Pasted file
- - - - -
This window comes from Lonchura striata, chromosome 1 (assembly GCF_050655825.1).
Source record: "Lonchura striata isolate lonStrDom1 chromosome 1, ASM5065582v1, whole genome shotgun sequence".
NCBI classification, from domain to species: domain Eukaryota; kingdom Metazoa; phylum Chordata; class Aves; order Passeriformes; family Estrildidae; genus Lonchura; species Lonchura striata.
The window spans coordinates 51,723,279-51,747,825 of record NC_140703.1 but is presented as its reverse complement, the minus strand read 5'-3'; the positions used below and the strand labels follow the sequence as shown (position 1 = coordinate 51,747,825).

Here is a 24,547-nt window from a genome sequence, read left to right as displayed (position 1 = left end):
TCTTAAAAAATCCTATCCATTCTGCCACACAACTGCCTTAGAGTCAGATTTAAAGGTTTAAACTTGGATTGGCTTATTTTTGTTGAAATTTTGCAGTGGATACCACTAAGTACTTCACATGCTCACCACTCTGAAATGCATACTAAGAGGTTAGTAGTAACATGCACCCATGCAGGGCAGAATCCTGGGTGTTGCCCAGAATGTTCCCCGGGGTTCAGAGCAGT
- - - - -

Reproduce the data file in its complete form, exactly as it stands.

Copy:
This window comes from Lonchura striata, chromosome 1 (assembly GCF_050655825.1).
Source record: "Lonchura striata isolate lonStrDom1 chromosome 1, ASM5065582v1, whole genome shotgun sequence".
NCBI classification, from domain to species: domain Eukaryota; kingdom Metazoa; phylum Chordata; class Aves; order Passeriformes; family Estrildidae; genus Lonchura; species Lonchura striata.
The window spans coordinates 51,723,279-51,747,825 of record NC_140703.1 but is presented as its reverse complement, the minus strand read 5'-3'; the positions used below and the strand labels follow the sequence as shown (position 1 = coordinate 51,747,825).

Here is a 24,547-nt window from a genome sequence, read left to right as displayed (position 1 = left end):
TCTTAAAAAATCCTATCCATTCTGCCACACAACTGCCTTAGAGTCAGATTTAAAGGTTTAAACTTGGATTGGCTTATTTTTGTTGAAATTTTGCAGTGGATACCACTAAGTACTTCACATGCTCACCACTCTGAAATGCATACTAAGAGGTTAGTAGTAACATGCACCCATGCAGGGCAGAATCCTGGGTGTTGCCCAGAATGTTCCCCGGGGTTCAGAGCAGT